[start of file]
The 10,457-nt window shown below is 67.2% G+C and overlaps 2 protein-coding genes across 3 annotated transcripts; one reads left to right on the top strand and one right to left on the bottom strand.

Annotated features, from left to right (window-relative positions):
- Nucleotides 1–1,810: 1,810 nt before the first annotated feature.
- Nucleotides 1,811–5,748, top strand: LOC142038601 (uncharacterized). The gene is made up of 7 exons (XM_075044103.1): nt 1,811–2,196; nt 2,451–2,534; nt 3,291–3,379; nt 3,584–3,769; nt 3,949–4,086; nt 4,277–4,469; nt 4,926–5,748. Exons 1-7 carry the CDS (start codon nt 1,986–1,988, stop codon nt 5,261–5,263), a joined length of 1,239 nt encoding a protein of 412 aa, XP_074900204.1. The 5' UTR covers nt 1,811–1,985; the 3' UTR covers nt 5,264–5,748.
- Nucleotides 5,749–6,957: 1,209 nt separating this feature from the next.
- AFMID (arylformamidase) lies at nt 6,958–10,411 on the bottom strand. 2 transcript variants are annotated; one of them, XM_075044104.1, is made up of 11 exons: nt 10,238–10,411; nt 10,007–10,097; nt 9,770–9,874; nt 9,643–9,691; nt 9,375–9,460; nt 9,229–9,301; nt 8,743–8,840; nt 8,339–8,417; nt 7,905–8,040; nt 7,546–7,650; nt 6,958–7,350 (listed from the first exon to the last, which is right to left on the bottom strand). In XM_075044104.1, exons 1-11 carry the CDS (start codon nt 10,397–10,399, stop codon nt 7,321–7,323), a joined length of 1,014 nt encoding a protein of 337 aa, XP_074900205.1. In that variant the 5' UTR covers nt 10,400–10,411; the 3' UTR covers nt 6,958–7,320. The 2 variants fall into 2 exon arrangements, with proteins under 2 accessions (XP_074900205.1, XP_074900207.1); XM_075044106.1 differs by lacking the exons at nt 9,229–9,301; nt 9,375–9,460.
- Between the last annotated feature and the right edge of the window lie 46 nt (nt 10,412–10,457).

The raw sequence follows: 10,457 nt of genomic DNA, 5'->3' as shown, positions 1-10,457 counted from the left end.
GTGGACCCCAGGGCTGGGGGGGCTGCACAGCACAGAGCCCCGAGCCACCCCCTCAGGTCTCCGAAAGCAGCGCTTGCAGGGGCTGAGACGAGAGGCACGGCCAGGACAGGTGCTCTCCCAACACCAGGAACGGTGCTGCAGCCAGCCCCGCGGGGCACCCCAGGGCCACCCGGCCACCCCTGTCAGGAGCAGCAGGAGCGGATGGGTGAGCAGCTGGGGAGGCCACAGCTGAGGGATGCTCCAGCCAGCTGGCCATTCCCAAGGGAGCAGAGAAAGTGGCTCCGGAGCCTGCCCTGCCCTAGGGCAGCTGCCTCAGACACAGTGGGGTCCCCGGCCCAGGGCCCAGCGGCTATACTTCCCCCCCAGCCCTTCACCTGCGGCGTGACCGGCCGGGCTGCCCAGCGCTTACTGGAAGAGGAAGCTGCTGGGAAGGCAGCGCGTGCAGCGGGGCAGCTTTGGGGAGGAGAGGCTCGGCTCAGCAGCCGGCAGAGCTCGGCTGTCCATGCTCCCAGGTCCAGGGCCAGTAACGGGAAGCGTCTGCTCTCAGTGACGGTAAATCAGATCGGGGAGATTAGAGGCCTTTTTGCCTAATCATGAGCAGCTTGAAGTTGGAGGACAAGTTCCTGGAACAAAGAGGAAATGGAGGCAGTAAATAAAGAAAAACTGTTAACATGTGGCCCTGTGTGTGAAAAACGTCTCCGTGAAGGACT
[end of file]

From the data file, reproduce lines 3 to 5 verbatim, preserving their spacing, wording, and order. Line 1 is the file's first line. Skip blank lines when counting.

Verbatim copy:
- Nucleotides 1–1,810: 1,810 nt before the first annotated feature.
- Nucleotides 1,811–5,748, top strand: LOC142038601 (uncharacterized). The gene is made up of 7 exons (XM_075044103.1): nt 1,811–2,196; nt 2,451–2,534; nt 3,291–3,379; nt 3,584–3,769; nt 3,949–4,086; nt 4,277–4,469; nt 4,926–5,748. Exons 1-7 carry the CDS (start codon nt 1,986–1,988, stop codon nt 5,261–5,263), a joined length of 1,239 nt encoding a protein of 412 aa, XP_074900204.1. The 5' UTR covers nt 1,811–1,985; the 3' UTR covers nt 5,264–5,748.
- Nucleotides 5,749–6,957: 1,209 nt separating this feature from the next.